But if we don’t, if we discard our baptism as meaningless, what is left for us? A curse. If a person stubbornly rejects God’s mercy, refuses to walk in the way of the Lord’s Word, the time comes when there’s no more reason to expect his mercy. In the book of Hebrews the Spirit says if a person has continually scorned the blood of Christ—if a person has trampled the Son of God underfoot—there is no excuse. For this rejection, it says, there is left no sacrifice for sins. If you won’t believe in Christ, the sin will remain on your account, and you will die unforgiven.

Talk of “covenant curse” is uncomfortable. But let it also be convicting. Let the warning of God’s curse shake you out of your bad habits. Let it dissolve your complacency and stir you up to more faithful living. The truth of God’s curse should move us to reach out to those who are straying from his ways, and to pray fervently for those who have already left. And may it move us to desire God’s blessing all the more!


4) blessing: Speaking in Deuteronomy 28, God listed dozens of curses for disobedience. But He also announced blessings for the faithful. We find echoes of those blessings in our reading, like in verse 5: “He will prosper you and multiply you more than your fathers.” God would show his favour to Israel when they lived according to his ways—something else proven in every century of their history. When Israel rejected God, they were oppressed by enemies and famine. And when they served God, the land was prosperous and at peace.

At the risk of repeating myself, this Old Testament principle remains today: God blesses our obedience for Christ’s sake! When we devote ourselves to doing God’s will, we can count on his reward. God tells us that life is always better when we walk with him.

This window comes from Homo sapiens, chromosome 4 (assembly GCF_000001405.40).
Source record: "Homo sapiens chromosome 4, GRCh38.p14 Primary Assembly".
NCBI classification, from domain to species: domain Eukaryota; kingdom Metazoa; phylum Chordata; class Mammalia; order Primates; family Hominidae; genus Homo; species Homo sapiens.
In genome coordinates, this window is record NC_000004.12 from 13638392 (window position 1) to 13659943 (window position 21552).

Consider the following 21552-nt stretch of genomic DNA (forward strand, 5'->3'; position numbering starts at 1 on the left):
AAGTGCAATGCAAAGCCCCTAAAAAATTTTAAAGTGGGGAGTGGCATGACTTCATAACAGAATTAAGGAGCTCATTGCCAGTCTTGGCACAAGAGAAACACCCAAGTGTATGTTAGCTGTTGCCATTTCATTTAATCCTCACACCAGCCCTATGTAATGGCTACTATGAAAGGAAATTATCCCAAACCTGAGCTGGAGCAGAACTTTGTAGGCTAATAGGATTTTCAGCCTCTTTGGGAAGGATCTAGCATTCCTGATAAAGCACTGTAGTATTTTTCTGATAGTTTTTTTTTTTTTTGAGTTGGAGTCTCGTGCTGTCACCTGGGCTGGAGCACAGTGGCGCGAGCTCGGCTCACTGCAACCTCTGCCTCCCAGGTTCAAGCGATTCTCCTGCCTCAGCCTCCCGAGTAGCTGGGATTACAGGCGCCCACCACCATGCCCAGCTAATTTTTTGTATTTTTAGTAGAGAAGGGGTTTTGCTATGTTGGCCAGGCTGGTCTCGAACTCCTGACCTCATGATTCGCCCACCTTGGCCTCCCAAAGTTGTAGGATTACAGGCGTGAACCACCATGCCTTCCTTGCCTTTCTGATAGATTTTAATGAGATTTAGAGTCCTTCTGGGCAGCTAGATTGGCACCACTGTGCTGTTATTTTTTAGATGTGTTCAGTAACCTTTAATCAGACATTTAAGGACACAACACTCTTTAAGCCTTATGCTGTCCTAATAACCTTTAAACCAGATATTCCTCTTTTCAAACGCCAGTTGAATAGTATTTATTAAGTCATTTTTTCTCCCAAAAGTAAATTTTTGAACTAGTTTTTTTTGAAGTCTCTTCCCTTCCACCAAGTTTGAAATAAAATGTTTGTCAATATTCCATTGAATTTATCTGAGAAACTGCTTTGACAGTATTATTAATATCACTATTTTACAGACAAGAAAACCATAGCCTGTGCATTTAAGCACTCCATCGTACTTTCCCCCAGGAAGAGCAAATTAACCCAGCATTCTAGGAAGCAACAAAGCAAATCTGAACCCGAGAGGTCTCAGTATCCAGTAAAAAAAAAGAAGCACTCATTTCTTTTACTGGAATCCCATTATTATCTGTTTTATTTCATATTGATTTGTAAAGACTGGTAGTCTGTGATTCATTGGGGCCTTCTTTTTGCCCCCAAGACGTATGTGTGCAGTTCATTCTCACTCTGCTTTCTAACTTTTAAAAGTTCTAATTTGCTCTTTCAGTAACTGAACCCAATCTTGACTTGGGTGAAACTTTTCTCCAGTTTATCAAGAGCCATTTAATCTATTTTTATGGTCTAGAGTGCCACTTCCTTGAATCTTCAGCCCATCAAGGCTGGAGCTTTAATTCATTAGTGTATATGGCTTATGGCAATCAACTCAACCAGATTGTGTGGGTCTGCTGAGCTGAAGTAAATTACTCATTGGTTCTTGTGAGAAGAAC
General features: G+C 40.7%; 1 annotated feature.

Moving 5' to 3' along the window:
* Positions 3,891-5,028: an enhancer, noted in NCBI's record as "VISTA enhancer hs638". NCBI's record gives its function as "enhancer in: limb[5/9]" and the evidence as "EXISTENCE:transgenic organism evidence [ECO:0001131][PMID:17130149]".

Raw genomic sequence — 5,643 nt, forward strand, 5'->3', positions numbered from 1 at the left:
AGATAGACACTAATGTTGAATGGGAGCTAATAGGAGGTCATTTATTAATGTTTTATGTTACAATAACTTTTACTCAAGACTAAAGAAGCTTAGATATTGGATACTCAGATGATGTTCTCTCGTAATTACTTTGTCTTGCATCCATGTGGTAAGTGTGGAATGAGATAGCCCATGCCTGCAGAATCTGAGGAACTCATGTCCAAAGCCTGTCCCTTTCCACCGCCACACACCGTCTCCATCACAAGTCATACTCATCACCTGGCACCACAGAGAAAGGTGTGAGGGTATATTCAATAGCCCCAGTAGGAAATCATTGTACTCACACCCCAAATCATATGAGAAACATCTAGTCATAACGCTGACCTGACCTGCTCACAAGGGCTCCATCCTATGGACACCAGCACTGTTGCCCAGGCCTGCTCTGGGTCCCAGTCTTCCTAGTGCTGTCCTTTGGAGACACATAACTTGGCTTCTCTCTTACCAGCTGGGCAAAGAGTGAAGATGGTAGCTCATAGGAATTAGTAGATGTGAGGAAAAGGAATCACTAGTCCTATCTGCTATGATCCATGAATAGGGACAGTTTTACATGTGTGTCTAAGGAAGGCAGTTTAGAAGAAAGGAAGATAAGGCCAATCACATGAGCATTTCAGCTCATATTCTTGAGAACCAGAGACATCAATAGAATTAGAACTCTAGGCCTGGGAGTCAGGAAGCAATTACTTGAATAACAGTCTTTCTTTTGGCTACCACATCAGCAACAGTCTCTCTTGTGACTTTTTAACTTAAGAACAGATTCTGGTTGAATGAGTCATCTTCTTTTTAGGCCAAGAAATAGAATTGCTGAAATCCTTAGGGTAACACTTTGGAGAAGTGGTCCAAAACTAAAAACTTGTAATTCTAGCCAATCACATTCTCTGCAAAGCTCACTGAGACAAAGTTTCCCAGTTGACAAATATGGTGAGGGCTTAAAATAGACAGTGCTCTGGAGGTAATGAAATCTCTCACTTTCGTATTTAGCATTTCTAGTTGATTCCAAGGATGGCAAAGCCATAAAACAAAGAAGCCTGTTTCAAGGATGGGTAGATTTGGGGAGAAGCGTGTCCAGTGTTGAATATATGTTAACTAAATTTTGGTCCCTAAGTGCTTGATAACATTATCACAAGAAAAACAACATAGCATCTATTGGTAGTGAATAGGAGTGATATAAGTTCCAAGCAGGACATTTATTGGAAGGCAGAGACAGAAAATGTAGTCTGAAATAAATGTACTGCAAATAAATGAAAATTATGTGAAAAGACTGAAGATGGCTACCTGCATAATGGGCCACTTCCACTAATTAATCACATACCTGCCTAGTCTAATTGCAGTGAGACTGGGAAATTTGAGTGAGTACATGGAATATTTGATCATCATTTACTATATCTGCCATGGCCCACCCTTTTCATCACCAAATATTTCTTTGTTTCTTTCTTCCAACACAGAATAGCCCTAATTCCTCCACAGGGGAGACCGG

Does this mean that if we’re faithful, we’ll never get sick? Does it mean that we’ll always receive the desires of our heart? We all know that it doesn’t happen. But those Old Testament promises haven’t expired, they’ve been replaced—replaced by things far greater in Jesus Christ! Because those who walk with God will always be able to say: “The LORD is faithful. God has blessed me! His love is greater than anything else that I have or that I need.”

For when we know Christ, we have the blessing of his peace, his strength, his Spirit. When we nurture our relationship with God, we can expect not just blessing in this life, but peace and freedom forever, and the knowledge that nothing can separate us from his love.

Moses presents it so simply to Israel: “I have set before you today life and good, death and evil” (30:15). He recalls the beautiful blessings, the terrible curses, and he says the choice is clear. These are your options! “I have set before you life and death, blessing and cursing; therefore choose life, that both you and your descendants may live; that you may love the LORD your God, that you may obey his voice, and that you may cling to him” (vv 19-20).

Beloved, today we still hear those powerful words. For God has made a relationship with us too. In our baptism in Christ’s Name he has said, “You are my people, and I am your God. You are my children, and I am your Father.” The blessings He holds out are too many to number, while his faithfulness is beyond question. But what about ours? Will you walk with the LORD? Will you live with him in a committed love? What will you do to strengthen your relationship with God, and to deepen your bond with Christ? Cling to him, for He is your life!  Amen.

* As a matter of courtesy please advise Dr. Reuben Bredenhof, if you plan to use this sermon in a worship service.   Thank-you.
(c) Copyright 2018, Dr. Reuben Bredenhof

Please direct any comments to the Webmaster

bottom corner